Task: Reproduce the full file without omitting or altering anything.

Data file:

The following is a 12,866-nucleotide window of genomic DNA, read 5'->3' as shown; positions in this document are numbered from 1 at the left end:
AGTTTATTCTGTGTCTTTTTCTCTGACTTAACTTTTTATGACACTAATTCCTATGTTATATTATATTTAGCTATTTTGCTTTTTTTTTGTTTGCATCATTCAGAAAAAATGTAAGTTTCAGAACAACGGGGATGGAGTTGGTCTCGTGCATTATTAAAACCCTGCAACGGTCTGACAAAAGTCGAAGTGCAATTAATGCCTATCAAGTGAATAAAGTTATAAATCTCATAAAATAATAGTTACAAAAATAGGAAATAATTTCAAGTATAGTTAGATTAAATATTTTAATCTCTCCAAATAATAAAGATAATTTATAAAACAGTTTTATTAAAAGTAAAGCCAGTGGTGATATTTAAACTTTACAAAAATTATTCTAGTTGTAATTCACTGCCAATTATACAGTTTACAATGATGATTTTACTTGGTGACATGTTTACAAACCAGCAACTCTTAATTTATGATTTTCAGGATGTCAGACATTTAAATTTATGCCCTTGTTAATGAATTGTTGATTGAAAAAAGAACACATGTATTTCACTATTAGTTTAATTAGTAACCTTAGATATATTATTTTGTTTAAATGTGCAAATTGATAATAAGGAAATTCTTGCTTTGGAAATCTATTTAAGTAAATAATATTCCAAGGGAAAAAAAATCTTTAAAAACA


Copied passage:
The following is a 12,866-nucleotide window of genomic DNA, read 5'->3' as shown; positions in this document are numbered from 1 at the left end:
AGTTTATTCTGTGTCTTTTTCTCTGACTTAACTTTTTATGACACTAATTCCTATGTTATATTATATTTAGCTATTTTGCTTTTTTTTTGTTTGCATCATTCAGAAAAAATGTAAGTTTCAGAACAACGGGGATGGAGTTGGTCTCGTGCATTATTAAAACCCTGCAACGGTCTGACAAAAGTCGAAGTGCAATTAATGCCTATCAAGTGAATAAAGTTATAAATCTCATAAAATAATAGTTACAAAAATAGGAAATAATTTCAAGTATAGTTAGATTAAATATTTTAATCTCTCCAAATAATAAAGATAATTTATAAAACAGTTTTATTAAAAGTAAAGCCAGTGGTGATATTTAAACTTTACAAAAATTATTCTAGTTGTAATTCACTGCCAATTATACAGTTTACAATGATGATTTTACTTGGTGACATGTTTACAAACCAGCAACTCTTAATTTATGATTTTCAGGATGTCAGACATTTAAATTTATGCCCTTGTTAATGAATTGTTGATTGAAAAAAGAACACATGTATTTCACTATTAGTTTAATTAGTAACCTTAGATATATTATTTTGTTTAAATGTGCAAATTGATAATAAGGAAATTCTTGCTTTGGAAATCTATTTAAGTAAATAATATTCCAAGGGAAAAAAAATCTTTAAAAACA